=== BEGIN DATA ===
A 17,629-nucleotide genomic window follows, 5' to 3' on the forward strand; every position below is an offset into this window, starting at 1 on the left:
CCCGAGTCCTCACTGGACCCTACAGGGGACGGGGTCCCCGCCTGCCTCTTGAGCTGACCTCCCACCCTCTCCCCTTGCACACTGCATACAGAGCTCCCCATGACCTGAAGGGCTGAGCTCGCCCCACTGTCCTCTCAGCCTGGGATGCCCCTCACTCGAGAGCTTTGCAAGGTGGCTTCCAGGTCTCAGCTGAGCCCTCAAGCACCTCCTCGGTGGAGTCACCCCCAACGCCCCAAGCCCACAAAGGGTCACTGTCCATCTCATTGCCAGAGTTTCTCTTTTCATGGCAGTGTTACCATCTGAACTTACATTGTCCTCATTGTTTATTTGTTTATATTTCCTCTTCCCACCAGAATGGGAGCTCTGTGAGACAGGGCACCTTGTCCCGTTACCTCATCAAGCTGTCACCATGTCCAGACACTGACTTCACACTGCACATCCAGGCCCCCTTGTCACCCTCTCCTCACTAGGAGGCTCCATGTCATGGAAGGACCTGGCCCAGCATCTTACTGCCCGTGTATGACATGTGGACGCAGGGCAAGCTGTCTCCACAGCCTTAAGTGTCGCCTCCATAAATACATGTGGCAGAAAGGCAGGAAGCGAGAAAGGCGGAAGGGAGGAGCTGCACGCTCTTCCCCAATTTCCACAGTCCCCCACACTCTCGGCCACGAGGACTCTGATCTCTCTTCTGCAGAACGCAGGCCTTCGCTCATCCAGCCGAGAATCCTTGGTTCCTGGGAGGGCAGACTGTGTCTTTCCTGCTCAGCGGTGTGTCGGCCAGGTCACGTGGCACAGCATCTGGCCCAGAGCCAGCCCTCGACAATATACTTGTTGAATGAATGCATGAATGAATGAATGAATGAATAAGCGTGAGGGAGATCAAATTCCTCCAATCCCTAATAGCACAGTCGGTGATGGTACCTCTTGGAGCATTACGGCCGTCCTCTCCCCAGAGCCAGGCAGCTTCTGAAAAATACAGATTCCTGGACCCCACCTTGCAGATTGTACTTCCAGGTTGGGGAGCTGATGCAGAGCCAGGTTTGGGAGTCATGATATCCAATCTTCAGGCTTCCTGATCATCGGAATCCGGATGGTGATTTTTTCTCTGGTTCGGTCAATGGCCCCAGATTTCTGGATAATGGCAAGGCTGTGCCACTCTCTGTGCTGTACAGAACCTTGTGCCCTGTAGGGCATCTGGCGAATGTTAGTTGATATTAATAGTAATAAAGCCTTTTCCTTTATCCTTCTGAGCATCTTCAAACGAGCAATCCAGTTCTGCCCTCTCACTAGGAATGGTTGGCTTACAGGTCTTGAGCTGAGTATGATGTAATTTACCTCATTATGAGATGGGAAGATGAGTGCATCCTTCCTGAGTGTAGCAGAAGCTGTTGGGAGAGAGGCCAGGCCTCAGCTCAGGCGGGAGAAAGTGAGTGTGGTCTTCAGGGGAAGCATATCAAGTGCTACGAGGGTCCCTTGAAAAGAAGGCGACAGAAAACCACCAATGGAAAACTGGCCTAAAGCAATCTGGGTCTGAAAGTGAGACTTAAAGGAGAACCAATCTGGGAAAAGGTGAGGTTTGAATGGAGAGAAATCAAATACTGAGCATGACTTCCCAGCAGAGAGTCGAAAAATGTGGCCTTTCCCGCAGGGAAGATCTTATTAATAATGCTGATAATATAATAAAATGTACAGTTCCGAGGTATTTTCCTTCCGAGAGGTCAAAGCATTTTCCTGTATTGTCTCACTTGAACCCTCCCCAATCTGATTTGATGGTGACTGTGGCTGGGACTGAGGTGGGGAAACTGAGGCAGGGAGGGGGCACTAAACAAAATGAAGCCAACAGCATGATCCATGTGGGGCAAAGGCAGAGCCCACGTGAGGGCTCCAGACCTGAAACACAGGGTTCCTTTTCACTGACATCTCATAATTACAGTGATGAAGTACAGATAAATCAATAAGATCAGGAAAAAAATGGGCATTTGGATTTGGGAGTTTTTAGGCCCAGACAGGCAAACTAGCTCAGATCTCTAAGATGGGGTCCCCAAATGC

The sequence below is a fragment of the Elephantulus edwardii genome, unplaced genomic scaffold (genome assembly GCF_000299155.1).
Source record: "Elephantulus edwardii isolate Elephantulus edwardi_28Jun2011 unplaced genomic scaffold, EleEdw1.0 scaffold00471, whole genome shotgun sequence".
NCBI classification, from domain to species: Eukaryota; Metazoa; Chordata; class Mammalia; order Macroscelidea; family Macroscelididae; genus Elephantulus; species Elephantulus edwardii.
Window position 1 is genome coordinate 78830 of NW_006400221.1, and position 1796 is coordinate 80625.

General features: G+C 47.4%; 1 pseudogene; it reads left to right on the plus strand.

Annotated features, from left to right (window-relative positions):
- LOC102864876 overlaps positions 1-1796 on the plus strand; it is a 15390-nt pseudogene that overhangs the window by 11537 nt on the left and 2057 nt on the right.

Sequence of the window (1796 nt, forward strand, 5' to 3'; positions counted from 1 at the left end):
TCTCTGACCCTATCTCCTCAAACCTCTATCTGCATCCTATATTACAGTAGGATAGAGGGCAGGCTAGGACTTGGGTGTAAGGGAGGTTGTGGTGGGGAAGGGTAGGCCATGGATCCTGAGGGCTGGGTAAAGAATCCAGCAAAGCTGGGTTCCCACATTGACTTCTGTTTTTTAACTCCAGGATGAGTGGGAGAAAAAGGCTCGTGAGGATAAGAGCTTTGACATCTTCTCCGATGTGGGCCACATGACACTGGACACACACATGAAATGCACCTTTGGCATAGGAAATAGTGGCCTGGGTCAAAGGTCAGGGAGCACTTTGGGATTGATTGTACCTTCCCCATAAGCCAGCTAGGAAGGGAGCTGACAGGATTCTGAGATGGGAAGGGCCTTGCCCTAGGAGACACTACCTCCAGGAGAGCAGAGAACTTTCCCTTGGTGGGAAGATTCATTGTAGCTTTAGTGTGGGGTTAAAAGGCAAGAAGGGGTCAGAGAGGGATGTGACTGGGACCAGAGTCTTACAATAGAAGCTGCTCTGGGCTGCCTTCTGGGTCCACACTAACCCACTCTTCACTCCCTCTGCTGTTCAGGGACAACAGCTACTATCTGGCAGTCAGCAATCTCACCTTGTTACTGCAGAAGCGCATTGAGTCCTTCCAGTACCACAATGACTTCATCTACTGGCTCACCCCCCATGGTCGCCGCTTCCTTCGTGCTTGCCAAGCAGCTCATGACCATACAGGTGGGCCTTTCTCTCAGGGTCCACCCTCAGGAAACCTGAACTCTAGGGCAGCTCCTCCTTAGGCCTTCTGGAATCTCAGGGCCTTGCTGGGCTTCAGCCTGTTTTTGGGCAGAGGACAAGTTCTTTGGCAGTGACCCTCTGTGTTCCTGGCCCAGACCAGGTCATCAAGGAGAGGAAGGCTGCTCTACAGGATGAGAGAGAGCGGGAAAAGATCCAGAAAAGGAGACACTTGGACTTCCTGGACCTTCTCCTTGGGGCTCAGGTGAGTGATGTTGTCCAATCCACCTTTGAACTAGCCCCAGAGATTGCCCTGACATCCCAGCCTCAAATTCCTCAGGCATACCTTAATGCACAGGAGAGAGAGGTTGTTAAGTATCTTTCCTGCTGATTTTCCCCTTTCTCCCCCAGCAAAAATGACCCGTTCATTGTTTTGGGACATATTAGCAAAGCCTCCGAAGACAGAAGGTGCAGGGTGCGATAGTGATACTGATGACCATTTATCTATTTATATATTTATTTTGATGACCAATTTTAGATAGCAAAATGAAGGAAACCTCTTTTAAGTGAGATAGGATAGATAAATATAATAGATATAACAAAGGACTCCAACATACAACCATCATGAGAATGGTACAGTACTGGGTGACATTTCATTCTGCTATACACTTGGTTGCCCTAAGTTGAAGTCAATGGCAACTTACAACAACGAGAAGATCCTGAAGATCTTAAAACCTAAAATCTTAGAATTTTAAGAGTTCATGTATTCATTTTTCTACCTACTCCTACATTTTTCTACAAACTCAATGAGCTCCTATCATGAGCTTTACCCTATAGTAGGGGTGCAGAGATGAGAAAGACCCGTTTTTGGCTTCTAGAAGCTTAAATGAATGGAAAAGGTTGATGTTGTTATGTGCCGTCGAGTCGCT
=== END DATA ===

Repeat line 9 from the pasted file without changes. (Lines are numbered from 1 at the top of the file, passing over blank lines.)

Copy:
- LOC102864876 overlaps positions 1-1796 on the plus strand; it is a 15390-nt pseudogene that overhangs the window by 11537 nt on the left and 2057 nt on the right.